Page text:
Michelle: One of the major things I remember, I told my best friend at the time, "This is something that I'm doing with my mom, and it's really powerful for me," it was like weaving worlds together. Her response was, "I would love to smoke pot with my parents!" And I said, "Well you can, I'm sure your parents have smoked pot before. I can almost guarantee it, they love Joni Mitchell, they smoke pot." They read Tarot cards for god's sake. I said, "Perhaps I could ask my mom if you could sit in with us."

I remember asking you [to Ann], "Is it cool if you smoke pot with Mary and I?" And she replied yes. And I remember that experience then catalyzed Mary into asking her parents if they would be interested in smoking pot with her, this was after having had the experience smoking pot at our house. And they did. I remember feeling really good about that.

Erowid [to Ann]: How did you feel about that? Taking on the responsibility of smoking with someone else's kid?

Ann: Those girls were experiencing a lot more than I was even hip to. A little cannabis between my daughter and her friend was hardly going to be a problem, because I knew they were out there in the world, and I knew she was probably only sharing half of what her adventures were. I saw it as very harmless and potentially a way to have a relationship with Mary, too, she was in our house all the time… It felt very natural, that's all. I had no problem with it at all. And I would have had no problem if her parents called me up and confronted me. I would have said, "Well if you would do it with your daughter then I wouldn't have to." That was really how I felt.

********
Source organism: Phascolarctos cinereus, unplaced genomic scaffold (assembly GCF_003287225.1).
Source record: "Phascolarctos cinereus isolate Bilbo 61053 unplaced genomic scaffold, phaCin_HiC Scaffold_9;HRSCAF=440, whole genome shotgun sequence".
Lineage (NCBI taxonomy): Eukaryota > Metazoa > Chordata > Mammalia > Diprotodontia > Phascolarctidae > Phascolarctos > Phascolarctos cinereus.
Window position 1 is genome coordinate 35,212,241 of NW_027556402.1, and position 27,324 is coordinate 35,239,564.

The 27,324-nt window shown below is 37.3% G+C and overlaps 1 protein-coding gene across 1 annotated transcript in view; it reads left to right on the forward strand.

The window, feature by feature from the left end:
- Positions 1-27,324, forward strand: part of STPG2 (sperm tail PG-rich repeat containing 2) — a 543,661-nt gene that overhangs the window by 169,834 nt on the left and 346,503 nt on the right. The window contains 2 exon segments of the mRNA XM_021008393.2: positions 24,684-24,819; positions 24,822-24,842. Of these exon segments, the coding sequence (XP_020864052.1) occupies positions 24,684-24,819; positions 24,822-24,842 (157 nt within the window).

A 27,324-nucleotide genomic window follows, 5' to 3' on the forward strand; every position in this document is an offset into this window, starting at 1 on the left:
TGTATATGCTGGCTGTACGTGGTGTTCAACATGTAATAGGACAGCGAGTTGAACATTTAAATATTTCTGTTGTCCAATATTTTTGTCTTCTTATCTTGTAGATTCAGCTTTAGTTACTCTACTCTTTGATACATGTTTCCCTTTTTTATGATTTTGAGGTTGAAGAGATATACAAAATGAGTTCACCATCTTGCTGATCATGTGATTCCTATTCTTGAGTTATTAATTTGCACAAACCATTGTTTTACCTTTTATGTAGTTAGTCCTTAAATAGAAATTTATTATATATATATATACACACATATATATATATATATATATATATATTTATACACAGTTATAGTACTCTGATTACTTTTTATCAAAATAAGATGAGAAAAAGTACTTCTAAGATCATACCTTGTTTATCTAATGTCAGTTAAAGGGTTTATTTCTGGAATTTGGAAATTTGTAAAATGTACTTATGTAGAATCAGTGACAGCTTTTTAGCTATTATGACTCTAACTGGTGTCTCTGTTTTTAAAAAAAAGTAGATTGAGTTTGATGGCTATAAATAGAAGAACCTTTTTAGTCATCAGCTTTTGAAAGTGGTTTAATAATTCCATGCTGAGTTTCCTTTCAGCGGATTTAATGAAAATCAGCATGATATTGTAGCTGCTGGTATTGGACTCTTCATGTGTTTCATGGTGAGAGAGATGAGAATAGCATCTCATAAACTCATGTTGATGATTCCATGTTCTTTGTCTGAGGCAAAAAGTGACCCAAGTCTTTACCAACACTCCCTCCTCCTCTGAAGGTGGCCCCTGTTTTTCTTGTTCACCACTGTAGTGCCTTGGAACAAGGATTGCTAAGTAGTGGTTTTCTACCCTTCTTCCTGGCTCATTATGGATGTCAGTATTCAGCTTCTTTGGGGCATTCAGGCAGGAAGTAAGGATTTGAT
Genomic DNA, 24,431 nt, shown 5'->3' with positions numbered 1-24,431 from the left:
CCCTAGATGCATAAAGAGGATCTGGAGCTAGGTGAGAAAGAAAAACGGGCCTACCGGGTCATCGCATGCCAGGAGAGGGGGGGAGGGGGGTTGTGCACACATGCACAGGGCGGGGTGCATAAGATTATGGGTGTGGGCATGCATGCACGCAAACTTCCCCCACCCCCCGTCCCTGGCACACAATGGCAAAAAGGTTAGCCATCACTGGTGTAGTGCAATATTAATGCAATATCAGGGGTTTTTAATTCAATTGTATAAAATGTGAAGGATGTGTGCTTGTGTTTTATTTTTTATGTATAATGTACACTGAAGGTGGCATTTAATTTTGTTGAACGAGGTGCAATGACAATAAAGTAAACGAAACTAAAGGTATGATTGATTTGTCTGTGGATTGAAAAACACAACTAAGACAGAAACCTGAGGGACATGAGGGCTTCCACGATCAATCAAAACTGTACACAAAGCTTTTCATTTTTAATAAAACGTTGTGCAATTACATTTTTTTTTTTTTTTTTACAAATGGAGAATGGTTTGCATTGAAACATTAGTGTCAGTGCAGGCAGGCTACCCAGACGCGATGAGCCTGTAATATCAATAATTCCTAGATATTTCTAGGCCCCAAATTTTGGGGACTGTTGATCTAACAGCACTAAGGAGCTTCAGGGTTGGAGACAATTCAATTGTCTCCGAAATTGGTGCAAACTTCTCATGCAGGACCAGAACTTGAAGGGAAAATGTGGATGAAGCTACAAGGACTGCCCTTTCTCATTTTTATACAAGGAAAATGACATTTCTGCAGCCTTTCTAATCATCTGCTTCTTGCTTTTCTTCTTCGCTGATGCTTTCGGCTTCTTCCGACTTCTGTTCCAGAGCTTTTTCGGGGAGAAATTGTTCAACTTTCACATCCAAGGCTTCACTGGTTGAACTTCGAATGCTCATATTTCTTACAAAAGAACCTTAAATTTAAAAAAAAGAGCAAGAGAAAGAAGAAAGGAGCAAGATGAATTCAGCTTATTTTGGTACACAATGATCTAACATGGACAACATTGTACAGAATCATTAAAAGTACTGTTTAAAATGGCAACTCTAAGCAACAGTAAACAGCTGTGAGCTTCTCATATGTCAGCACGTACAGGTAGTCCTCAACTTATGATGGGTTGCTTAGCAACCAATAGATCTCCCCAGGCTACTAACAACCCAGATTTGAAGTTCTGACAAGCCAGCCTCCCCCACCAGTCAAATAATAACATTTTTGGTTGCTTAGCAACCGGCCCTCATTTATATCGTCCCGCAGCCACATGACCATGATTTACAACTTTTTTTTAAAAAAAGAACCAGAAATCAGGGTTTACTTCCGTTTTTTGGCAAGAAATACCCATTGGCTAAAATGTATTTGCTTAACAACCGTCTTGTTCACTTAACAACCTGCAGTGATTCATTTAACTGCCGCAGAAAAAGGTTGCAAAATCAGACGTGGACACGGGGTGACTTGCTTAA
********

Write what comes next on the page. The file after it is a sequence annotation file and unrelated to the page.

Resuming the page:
Erowid [to Michelle]: You said that you were taking acid in your teens, was that something that you talked about with your mom beforehand, or is it something you started doing on your own? Did the topic ever come up?

Michelle: For the last few years, I feel I talk about those experiences with my mom, but at the time, that particular year, I was in a very interesting space. And that same year I decided I wouldn't do it again. I didn't do acid after that year, until I was 20, basically. I did it once when I was 16 and I hated it. It was not positive. At a certain point when mom and I started doing shared journeying together, it became a shared reality.